Do not use an extension chord

Discussion in 'General Electronics Chat' started by Nathan Hale, Aug 23, 2014.

  1. Nathan Hale

    Thread Starter Member

    Oct 28, 2011
    Hi all! Hope all is well.

    i just bought a Frigidaire dehumidifier.

    the manual and the website are screaming all over .."DO NOT USE AN EXTENSION CHORD".
    my question to you guys is why am i not allowed to use an extension chord if the gauge and power rating of the extension chord is good enough to run this load?
    thank you for your replies!
    Electrical Specifications

    Amps (Cool): 4.8
    Horsepower (Cool): 0.71
    Plug Type: 5-15P
    Power Cord Length: 6' (6-1/2')
    Voltage Rating: 115V, 60Hz
    Watts (Cool): 530
    Last edited: Aug 23, 2014
  2. MikeML

    AAC Fanatic!

    Oct 2, 2009
    absf likes this.
  3. crutschow


    Mar 14, 2008
    I assume you mean an extension cord. ;)

    I don't see a problem using an extension cord if it's rated for at least 10A.
  4. jamus


    Feb 11, 2013
    Yeah, what MikeML said. Dehumidifiers are probably prone to making puddles on the floor, so you don't want a junction between two cords there.
  5. ErnieM

    AAC Fanatic!

    Apr 24, 2011
    It's a safety issue. Every time you put an interruption in the current path you add another possible trouble spot. The plug/socket connections themselves will heat up, and the wire size will depend on how long the extension cord is, as the wires themselves will heat up.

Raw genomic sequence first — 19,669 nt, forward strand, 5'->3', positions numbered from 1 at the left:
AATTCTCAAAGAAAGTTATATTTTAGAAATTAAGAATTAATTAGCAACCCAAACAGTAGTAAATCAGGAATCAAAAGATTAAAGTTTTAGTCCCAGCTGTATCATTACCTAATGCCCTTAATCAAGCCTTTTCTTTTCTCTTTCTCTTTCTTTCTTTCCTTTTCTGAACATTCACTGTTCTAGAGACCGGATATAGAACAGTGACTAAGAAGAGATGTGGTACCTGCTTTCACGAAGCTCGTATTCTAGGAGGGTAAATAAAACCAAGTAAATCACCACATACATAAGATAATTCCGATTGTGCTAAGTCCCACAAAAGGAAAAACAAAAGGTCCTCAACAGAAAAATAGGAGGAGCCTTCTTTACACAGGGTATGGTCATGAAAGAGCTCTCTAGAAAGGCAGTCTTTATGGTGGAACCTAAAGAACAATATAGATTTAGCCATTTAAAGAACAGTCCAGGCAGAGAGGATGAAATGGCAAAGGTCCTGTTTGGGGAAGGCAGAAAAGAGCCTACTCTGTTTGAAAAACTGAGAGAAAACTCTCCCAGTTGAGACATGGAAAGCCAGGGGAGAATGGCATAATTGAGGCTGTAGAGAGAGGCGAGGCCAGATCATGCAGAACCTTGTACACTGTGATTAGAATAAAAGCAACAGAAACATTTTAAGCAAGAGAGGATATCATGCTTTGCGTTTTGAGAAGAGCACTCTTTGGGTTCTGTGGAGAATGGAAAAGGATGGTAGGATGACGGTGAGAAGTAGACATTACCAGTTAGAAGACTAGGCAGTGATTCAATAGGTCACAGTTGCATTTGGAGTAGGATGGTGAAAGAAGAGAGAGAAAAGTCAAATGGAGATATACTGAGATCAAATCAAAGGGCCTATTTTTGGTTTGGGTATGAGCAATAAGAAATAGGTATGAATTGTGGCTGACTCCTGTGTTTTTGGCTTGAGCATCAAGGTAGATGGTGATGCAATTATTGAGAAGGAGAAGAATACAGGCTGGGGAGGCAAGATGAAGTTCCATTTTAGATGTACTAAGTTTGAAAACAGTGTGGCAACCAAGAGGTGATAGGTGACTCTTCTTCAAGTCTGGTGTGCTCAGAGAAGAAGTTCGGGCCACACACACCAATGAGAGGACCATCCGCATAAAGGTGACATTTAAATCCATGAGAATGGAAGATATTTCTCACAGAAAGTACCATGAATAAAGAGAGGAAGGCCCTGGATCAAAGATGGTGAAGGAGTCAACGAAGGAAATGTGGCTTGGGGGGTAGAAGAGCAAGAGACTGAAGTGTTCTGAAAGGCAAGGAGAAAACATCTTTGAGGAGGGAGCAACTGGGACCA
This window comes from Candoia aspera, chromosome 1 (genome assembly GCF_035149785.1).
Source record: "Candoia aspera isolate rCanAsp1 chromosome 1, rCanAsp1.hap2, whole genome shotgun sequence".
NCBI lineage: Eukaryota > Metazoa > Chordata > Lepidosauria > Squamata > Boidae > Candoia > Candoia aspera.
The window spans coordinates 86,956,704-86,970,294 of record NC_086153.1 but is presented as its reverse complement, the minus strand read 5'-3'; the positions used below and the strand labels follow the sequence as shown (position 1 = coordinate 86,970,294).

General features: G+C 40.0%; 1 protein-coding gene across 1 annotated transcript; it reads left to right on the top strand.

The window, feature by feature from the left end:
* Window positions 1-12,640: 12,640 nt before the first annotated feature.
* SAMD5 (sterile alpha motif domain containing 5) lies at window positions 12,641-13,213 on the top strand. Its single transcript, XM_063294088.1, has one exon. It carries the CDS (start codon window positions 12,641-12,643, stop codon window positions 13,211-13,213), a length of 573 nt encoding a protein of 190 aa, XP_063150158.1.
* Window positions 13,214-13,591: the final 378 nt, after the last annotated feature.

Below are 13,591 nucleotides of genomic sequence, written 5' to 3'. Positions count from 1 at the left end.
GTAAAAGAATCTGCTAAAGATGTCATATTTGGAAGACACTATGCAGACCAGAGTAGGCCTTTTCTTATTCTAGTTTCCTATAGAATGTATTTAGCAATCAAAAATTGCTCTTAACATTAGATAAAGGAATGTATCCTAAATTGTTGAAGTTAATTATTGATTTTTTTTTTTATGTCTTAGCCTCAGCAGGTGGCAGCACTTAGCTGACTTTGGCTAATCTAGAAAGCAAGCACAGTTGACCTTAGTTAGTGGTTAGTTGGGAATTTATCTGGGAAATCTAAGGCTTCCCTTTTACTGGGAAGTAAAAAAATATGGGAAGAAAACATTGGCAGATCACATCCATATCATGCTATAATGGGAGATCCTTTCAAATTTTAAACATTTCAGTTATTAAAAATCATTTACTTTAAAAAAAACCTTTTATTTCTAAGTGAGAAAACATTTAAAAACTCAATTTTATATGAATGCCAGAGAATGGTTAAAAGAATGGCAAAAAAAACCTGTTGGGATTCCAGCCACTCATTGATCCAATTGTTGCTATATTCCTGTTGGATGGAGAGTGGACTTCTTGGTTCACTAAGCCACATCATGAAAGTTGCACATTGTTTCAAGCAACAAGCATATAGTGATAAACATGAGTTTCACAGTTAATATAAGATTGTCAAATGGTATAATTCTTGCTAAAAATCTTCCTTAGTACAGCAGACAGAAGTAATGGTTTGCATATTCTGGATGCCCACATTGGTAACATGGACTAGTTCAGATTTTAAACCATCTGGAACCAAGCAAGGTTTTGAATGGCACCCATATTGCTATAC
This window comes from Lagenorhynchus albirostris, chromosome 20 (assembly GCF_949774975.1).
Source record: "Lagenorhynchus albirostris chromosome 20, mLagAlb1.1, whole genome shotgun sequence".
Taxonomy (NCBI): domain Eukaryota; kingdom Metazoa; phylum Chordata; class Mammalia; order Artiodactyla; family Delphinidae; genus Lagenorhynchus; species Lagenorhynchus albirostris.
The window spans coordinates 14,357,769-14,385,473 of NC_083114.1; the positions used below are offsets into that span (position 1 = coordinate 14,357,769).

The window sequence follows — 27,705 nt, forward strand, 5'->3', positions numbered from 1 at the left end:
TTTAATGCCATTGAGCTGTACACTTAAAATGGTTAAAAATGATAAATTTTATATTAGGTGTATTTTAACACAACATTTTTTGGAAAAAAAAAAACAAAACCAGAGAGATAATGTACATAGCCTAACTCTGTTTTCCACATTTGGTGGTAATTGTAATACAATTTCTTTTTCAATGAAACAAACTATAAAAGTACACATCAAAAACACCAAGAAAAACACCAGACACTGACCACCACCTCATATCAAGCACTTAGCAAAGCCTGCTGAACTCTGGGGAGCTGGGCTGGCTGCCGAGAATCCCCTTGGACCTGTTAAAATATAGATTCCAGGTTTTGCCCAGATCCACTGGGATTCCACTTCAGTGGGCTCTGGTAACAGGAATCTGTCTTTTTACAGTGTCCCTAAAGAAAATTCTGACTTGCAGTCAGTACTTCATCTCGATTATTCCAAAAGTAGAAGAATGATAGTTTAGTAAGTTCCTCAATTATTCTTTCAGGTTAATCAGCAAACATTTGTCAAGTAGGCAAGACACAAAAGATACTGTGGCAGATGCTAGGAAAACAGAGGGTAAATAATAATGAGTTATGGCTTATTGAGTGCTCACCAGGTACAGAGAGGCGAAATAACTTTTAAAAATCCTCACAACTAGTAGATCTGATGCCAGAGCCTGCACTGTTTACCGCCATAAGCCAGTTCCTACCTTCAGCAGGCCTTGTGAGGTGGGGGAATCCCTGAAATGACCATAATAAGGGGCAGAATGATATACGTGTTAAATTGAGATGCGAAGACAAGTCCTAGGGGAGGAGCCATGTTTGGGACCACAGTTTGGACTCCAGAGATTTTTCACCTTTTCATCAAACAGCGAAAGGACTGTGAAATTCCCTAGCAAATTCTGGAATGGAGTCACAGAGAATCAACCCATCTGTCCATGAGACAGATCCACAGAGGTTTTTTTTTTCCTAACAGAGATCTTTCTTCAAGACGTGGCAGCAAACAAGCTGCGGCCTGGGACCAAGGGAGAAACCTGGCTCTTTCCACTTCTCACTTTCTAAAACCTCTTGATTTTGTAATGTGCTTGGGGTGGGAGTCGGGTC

It's actually a bit involved to select the proper extension for a high powered device such as this.
  6. Brownout

    Well-Known Member

    Jan 10, 2012
    I use extension cords on appliances that I'm not supposed to with no problems. Keep in mind that the startup current requirements for this will be many times more than what was on the specs, and size your cord accordingly.
  7. mcgyvr

    AAC Fanatic!

    Oct 15, 2009
    Its a statement required to obtain the UL listing for that device.

    #1- extension cords are UL listed for temporary use only.
    #2- most consumers are not knowledgeable enough to choose a proper extension cord.
    absf and #12 like this.
  8. #12


    Nov 30, 2010
    I think mcgyvr did a good job here. (This machine will take about 40 amps as a start surge.)

    I once had a customer give me an air compressor because it kept overheating. The problem was a 16 gauge extension cord. Well, the label said it only used 12 amps, right?
    Not at 50 feet from a proper power wire!